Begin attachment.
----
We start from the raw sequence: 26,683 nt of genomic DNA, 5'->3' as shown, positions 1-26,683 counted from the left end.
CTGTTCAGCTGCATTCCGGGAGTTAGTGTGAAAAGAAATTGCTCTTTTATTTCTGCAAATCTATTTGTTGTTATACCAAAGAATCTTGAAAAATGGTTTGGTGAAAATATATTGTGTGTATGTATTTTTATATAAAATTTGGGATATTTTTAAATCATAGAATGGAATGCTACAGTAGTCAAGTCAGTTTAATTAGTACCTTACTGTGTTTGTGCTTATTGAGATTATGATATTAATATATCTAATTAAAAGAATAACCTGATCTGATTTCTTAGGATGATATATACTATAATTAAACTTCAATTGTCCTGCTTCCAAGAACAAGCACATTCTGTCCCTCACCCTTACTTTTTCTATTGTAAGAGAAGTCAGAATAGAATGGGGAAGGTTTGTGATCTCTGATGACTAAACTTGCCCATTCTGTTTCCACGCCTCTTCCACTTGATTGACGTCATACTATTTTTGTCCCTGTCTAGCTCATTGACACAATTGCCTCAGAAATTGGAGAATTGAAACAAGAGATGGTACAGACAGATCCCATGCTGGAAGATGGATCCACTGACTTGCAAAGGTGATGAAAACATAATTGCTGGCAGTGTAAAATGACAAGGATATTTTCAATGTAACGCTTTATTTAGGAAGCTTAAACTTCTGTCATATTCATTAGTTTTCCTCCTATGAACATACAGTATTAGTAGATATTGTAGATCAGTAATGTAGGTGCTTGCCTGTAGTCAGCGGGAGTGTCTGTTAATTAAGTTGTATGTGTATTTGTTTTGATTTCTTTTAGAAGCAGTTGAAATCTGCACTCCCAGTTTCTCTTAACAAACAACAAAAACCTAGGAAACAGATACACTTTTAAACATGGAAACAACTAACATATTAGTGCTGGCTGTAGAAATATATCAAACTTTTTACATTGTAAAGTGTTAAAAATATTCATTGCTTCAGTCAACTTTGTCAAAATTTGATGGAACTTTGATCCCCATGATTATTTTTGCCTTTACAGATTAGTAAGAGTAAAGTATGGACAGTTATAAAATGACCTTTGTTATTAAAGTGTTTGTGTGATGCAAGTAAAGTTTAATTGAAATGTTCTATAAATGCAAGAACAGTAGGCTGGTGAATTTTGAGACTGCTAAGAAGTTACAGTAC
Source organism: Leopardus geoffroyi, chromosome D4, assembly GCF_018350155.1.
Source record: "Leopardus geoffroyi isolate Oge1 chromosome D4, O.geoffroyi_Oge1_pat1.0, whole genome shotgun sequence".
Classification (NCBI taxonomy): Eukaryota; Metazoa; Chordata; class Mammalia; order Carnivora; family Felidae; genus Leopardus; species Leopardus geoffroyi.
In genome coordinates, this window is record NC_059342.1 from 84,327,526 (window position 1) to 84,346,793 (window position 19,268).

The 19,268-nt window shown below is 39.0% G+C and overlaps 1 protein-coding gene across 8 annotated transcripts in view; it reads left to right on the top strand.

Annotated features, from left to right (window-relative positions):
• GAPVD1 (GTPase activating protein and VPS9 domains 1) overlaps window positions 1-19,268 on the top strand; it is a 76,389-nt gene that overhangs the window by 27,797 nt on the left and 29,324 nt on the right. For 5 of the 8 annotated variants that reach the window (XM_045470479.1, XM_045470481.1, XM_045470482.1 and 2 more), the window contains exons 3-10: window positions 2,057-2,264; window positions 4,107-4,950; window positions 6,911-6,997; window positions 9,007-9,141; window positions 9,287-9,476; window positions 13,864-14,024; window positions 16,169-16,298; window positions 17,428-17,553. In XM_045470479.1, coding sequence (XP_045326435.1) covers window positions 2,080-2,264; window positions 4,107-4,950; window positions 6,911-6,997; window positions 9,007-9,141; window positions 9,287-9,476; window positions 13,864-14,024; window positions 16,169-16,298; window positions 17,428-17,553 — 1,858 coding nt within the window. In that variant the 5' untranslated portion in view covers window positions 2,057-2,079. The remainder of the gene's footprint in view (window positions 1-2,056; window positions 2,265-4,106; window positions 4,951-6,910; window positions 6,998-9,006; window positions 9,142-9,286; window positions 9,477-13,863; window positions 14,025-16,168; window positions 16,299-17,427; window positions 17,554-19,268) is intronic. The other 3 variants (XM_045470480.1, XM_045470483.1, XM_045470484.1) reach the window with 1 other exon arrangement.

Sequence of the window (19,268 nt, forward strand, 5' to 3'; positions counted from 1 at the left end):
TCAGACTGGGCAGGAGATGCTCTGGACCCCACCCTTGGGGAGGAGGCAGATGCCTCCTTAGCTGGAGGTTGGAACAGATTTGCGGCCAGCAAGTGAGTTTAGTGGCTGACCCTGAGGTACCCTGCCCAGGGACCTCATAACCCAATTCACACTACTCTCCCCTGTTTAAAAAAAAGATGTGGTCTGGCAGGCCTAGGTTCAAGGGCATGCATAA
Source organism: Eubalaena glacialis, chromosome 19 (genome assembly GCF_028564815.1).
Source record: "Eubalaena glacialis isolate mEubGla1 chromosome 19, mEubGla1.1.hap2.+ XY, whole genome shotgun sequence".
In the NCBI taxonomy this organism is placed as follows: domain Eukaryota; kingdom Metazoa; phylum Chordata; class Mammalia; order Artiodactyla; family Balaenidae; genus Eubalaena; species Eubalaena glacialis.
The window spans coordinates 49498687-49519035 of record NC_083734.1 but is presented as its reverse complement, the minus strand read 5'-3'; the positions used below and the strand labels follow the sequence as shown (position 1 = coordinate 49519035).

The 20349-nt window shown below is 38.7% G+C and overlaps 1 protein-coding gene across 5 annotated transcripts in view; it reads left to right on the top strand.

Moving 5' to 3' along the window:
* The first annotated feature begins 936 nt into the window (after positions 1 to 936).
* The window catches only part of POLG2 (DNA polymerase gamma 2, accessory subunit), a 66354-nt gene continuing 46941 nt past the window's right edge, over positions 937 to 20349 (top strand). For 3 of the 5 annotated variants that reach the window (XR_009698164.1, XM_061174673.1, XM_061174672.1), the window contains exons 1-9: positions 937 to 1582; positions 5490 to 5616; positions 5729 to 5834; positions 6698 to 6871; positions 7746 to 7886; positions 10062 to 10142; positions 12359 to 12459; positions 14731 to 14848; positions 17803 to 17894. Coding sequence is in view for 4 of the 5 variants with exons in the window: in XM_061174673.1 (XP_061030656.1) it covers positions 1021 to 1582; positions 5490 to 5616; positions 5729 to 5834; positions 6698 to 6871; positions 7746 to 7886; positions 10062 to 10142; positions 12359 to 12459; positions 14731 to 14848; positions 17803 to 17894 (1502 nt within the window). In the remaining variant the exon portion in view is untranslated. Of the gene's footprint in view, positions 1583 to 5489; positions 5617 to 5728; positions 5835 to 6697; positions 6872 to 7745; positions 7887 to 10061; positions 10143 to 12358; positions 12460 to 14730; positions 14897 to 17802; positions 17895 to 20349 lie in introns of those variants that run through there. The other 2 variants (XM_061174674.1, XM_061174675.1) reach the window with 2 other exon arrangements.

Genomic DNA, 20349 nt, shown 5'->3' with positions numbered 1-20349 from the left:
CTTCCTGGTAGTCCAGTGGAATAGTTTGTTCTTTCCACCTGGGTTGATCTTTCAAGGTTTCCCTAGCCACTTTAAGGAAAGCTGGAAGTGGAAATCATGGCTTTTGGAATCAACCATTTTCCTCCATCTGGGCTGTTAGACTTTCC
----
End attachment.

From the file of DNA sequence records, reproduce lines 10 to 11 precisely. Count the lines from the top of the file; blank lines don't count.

Sequence of the window (19,268 nt, forward strand, 5' to 3'; positions counted from 1 at the left end):
TCAGACTGGGCAGGAGATGCTCTGGACCCCACCCTTGGGGAGGAGGCAGATGCCTCCTTAGCTGGAGGTTGGAACAGATTTGCGGCCAGCAAGTGAGTTTAGTGGCTGACCCTGAGGTACCCTGCCCAGGGACCTCATAACCCAATTCACACTACTCTCCCCTGTTTAAAAAAAAGATGTGGTCTGGCAGGCCTAGGTTCAAGGGCATGCATAA